The fjords of New Zealand


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- Alex Hutchinson (@sweatscience)


A quick plug for a travel story I wrote that ran in yesterday’s New York Times travel section, about a trip Lauren and I took in Fiordland, New Zealand:

SLOWLY but surely, our ship was shrinking.

We were trolling down the middle of a New Zealand fjord, and the captain had asked us to pick a point on one of the towering cliff walls beside us that we believed to be about mast-height. But as we edged closer to shore, perspective morphed, and the point I’d chosen was suddenly three mast-lengths above us.

When we were almost close enough to touch the scale-distorting walls, the captain switched off the engine. A heavy silence fell, lifting gradually to reveal bird calls in the distance, and the faint babble of countless tiny waterfalls trickling off ledges hundreds of feet above us, tripping down slopes blanketed with moss and ferns.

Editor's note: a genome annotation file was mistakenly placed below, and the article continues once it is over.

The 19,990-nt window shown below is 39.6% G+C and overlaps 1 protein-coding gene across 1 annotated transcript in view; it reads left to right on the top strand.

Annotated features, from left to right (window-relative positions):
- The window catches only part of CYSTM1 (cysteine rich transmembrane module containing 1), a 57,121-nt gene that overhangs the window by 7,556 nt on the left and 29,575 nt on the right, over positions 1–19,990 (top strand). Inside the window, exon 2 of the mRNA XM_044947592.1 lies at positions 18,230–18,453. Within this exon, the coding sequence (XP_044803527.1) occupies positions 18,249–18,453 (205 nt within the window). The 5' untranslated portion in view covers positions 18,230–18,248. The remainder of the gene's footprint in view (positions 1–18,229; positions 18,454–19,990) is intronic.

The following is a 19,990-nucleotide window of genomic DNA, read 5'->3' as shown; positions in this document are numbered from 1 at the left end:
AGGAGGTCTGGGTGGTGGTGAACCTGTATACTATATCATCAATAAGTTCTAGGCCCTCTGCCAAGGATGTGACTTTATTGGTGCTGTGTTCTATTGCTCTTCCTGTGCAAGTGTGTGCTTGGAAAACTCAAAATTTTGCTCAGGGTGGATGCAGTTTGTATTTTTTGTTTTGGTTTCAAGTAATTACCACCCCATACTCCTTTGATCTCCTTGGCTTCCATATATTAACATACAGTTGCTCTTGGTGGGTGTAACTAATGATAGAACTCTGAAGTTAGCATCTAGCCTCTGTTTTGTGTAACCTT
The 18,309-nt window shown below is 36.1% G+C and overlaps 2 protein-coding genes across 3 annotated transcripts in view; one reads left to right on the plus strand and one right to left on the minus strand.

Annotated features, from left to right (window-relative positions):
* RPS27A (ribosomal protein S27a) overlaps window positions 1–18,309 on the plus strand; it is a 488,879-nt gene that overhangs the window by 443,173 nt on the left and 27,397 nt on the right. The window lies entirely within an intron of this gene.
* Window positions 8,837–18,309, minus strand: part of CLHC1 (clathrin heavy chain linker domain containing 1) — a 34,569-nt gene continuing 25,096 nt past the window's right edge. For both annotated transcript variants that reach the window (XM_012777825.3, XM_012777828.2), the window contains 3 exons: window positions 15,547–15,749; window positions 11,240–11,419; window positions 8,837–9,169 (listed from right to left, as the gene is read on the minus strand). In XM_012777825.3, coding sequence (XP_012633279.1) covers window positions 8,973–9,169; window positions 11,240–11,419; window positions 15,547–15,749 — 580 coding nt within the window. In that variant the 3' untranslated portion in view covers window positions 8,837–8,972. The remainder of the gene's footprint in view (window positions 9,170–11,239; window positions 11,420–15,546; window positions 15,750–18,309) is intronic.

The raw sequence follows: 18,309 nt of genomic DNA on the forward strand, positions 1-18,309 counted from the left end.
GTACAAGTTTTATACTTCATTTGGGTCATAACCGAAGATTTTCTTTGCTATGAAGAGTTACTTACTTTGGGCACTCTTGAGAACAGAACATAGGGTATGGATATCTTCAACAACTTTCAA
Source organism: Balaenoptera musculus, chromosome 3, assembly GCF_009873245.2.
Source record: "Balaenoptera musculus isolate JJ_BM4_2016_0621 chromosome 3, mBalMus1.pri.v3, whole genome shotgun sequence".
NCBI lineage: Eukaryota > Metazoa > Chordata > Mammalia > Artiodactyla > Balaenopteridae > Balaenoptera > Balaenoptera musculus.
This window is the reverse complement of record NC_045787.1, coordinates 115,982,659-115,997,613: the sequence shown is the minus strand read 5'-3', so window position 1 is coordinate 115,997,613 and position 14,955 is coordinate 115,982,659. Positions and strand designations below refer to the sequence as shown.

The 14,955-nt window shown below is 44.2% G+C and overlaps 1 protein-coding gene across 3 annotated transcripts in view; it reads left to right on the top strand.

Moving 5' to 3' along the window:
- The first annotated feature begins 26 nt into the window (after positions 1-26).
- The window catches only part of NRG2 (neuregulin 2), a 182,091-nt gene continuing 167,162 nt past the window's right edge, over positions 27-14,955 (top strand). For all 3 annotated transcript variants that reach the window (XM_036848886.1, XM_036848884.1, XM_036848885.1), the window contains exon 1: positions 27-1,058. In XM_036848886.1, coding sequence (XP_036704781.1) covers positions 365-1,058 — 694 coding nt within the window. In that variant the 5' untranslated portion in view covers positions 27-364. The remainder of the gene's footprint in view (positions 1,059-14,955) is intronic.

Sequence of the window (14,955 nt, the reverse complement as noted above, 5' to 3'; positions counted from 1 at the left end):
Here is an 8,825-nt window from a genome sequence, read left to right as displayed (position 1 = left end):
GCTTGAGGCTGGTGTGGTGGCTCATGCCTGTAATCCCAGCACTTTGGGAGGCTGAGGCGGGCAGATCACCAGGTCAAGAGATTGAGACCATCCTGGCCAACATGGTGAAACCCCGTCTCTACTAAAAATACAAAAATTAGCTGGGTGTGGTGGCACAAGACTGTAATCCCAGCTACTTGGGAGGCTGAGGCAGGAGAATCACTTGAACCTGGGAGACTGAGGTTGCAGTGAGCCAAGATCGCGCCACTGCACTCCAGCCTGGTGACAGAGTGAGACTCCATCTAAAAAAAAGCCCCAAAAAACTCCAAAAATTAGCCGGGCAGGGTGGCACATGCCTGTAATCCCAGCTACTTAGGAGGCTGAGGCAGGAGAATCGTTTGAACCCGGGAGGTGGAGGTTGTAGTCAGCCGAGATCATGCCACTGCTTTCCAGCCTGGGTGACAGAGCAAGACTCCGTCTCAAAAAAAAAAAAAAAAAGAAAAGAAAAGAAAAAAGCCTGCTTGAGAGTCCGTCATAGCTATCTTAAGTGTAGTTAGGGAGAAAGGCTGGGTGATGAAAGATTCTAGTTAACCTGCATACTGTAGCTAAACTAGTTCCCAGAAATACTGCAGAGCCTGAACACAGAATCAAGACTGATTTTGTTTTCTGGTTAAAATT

We were in Fiordland, in New Zealand’s southwest corner, a tract of near-virgin wilderness the size of Connecticut with a permanent population — according to the most recent census — of 18. Amply stocked with snowy peaks, alpine lakes and primeval forests, this massive World Heritage Area is most celebrated for the 14 fjords that slash into its coastline, carved by glaciers from erosion-proof granite more than 10,000 years ago… [READ THE REST OF THE STORY]

It was an interesting trip. We went for a four-day hike, and for an overnight cruise on an awesome fjord (as you’ll see if you read the piece!). As die-hard hikers, we expected to love the hike, but we were skeptical about the cruise, since we don’t really like being crammed into small spaces with lots of other people. In the end, the opposite happened: the hike was good, but the cruise was incredible. I’ve never seen anything remotely like the fjord we visited, and kayaking on its surface was mind-blowing. I wish my photography was better able to capture it!


P.S. I guess this post doesn’t really have anything to do with exercise research. But right after we disembarked from the cruise, Lauren and I went for a short run on a gravel path through a forest. On the way back, I tripped over a root and supermanned along the gravel, scraping my whole body (even through my clothes) and cutting a big gash in my chin. So the moral of the story is: don’t run right after a cruise, when you still have “sea legs” (that’s what I’m blaming it on!).